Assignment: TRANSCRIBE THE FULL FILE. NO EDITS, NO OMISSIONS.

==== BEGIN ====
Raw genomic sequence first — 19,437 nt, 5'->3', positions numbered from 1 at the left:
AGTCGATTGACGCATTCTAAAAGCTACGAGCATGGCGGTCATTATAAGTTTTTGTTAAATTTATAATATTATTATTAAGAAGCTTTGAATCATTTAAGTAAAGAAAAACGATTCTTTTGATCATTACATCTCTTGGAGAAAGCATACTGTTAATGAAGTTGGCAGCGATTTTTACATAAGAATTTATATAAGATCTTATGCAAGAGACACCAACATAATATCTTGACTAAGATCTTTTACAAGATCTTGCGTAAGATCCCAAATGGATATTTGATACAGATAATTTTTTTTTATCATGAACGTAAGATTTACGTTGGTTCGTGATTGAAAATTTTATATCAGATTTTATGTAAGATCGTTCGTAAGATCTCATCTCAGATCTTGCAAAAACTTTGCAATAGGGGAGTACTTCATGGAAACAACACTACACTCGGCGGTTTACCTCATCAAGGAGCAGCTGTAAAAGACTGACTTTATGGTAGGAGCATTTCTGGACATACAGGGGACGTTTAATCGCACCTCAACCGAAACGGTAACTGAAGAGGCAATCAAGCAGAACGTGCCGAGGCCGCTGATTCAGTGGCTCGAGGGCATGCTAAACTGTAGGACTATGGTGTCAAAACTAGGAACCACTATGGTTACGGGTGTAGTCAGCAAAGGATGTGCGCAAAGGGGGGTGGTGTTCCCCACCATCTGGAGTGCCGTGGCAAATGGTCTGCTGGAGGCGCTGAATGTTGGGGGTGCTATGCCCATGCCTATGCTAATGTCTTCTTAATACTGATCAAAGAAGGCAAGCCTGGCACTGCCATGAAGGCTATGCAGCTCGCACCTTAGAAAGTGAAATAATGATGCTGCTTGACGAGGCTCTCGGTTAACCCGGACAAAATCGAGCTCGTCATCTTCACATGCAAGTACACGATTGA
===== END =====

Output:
Raw genomic sequence first — 19,437 nt, 5'->3', positions numbered from 1 at the left:
AGTCGATTGACGCATTCTAAAAGCTACGAGCATGGCGGTCATTATAAGTTTTTGTTAAATTTATAATATTATTATTAAGAAGCTTTGAATCATTTAAGTAAAGAAAAACGATTCTTTTGATCATTACATCTCTTGGAGAAAGCATACTGTTAATGAAGTTGGCAGCGATTTTTACATAAGAATTTATATAAGATCTTATGCAAGAGACACCAACATAATATCTTGACTAAGATCTTTTACAAGATCTTGCGTAAGATCCCAAATGGATATTTGATACAGATAATTTTTTTTTATCATGAACGTAAGATTTACGTTGGTTCGTGATTGAAAATTTTATATCAGATTTTATGTAAGATCGTTCGTAAGATCTCATCTCAGATCTTGCAAAAACTTTGCAATAGGGGAGTACTTCATGGAAACAACACTACACTCGGCGGTTTACCTCATCAAGGAGCAGCTGTAAAAGACTGACTTTATGGTAGGAGCATTTCTGGACATACAGGGGACGTTTAATCGCACCTCAACCGAAACGGTAACTGAAGAGGCAATCAAGCAGAACGTGCCGAGGCCGCTGATTCAGTGGCTCGAGGGCATGCTAAACTGTAGGACTATGGTGTCAAAACTAGGAACCACTATGGTTACGGGTGTAGTCAGCAAAGGATGTGCGCAAAGGGGGGTGGTGTTCCCCACCATCTGGAGTGCCGTGGCAAATGGTCTGCTGGAGGCGCTGAATGTTGGGGGTGCTATGCCCATGCCTATGCTAATGTCTTCTTAATACTGATCAAAGAAGGCAAGCCTGGCACTGCCATGAAGGCTATGCAGCTCGCACCTTAGAAAGTGAAATAATGATGCTGCTTGACGAGGCTCTCGGTTAACCCGGACAAAATCGAGCTCGTCATCTTCACATGCAAGTACACGATTGA